Sure, some might say, listening to all this music might cause sub-conscious copying, where influences become part of creating original music and plagiarism comes into play along with lawyers sweeping down with legal action for infringement of copyright. Look what’s happening right now as to where exactly “Stairway To Heaven” originally came from. But there’s still a helluva lot of “new” music out there sounding extremely similar to older songs. One doubts because we only have a handful of notes to work with that these are just accidents. Sorry if some disagree, but “Blurred Lines” by Robin Thicke and Pharrel Williams owed more than a passing nod to Marvin Gaye’s “Got To Give It Up”. There’s homage and then there’s blatant copying right down to “more cowbell”.

When it comes to Canto Pop, probably no other song has been part of blatant “inspiration” than “Desperado”. The problem is no one really cares. There are some music executives who even believe that recording something that sounds like another hit song to be a good thing as it means it’s easier to be accepted. Seriously?

There are then those songwriters whose subject matter never gets further than the you-left-me-and-I-feel-bloody miserable school of songwriting. How many of these stories can one take before reaching for the razor blades, or else nodding off? It doesn’t matter if the new song has a drum loop to it? Most of the time, these two musical worlds collide. It’s like adding some beats behind “Greensleeves” or “Puff The Magic Dragon” and thinking this is progress. No matter how huge Ed Sheeran might be, I find him a tepid songwriter with nothing new to say. He’s no Nick Drake or Cat Stevens or Jeff Buckley. And Taylor Swift is no Tracy Chapman.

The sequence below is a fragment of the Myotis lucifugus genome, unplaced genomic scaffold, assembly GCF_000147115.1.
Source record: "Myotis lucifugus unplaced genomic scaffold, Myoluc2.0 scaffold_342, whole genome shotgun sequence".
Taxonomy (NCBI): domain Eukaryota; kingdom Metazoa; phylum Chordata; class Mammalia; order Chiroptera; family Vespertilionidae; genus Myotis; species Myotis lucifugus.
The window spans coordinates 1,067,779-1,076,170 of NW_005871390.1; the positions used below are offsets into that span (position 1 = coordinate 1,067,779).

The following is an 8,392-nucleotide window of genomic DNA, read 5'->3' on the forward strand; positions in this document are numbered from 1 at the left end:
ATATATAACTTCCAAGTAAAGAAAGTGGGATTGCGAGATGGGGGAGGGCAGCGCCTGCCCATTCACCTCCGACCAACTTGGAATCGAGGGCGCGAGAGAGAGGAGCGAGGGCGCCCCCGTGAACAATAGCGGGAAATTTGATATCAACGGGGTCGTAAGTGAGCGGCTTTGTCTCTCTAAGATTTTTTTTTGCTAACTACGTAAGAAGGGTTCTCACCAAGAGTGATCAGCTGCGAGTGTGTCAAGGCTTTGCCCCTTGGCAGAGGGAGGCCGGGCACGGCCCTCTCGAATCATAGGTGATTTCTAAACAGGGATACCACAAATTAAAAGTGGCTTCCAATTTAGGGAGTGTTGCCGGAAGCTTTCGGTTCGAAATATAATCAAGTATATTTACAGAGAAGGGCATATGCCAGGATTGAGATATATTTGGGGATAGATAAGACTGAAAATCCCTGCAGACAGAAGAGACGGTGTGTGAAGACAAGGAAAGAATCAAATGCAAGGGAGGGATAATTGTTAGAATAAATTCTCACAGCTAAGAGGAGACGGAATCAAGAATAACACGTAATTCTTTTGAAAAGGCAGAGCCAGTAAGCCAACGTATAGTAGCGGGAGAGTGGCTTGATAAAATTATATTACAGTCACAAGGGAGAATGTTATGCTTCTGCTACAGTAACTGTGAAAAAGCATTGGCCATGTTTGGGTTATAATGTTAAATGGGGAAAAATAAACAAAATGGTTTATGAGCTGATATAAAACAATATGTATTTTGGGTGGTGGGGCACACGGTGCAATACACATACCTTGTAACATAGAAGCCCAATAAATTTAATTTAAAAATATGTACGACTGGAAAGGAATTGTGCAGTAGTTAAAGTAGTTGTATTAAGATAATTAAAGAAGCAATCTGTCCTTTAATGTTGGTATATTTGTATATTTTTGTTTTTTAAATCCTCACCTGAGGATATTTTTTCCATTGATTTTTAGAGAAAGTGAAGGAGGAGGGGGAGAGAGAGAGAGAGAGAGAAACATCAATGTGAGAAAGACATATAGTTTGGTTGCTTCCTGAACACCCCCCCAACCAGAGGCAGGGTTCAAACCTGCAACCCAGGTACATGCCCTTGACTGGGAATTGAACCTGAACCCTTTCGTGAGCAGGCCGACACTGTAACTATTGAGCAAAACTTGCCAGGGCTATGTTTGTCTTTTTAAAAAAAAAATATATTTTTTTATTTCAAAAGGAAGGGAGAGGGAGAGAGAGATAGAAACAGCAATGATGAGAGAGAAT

How many of these new musicians have gone back and really listened to the recordings the Beatles produced with George Martin? Did McCartney keep writing variations of “Yesterday”? Did Lennon keep going down the same route as “Strawberry Fields Forever”? Of course not- and which is why the band and its main songwriters have such a rich and amazing catalogue of work. They were never lazy. They were constantly evolving. That creative envelope was always being reshaped and pushed further.

Music is an extremely complex woman. You fall in and love with her, you break up, you make up, and when familiarity breeds either contempt or boredom, you take on a mistress thinking she might bring you somewhere else. This is often helpful as it either moves you along a different path or makes you come to your senses and return home after a mild flirtation.

A few months ago, I was listening to “Work” by Rihanna and pulled myself towards working with musicians or, rather, engineers, capable of taking me in a new direction- anywhere except an intro, two verses, a chorus, a bridge, repeat the chorus, change key, and bludgeon that chorus.

This way of songwriting had begun to bore me- and even the lyrics were written to just fill in the blanks. But after a few meetings with various “beat meisters”, there was something missing: There was no song that was a story. And then came “7 Years” by Lukas Graham. Denmark has a history of producing some great bands- Kashmir, Mew, Nephew who should have been huge etc. But, for one reason or another, the most successful exports have been Aqua and Michael Learns To Rock, both of whom conquered Asia.

Signed to Warner Music might give Lukas Graham a head start. Some years ago, that “graduation” from the local Copenhagen Records to signing with Sony Music in the land of leverpostej, herring, cheese, and Restaurant Noma never took the bands further than Norway and Sweden and an appearance at the Roskilde Festival. Here’s hoping Lukas Graham buck this backward trend and succeed where some excellent bands from Denmark have sadly fallen by the wayside.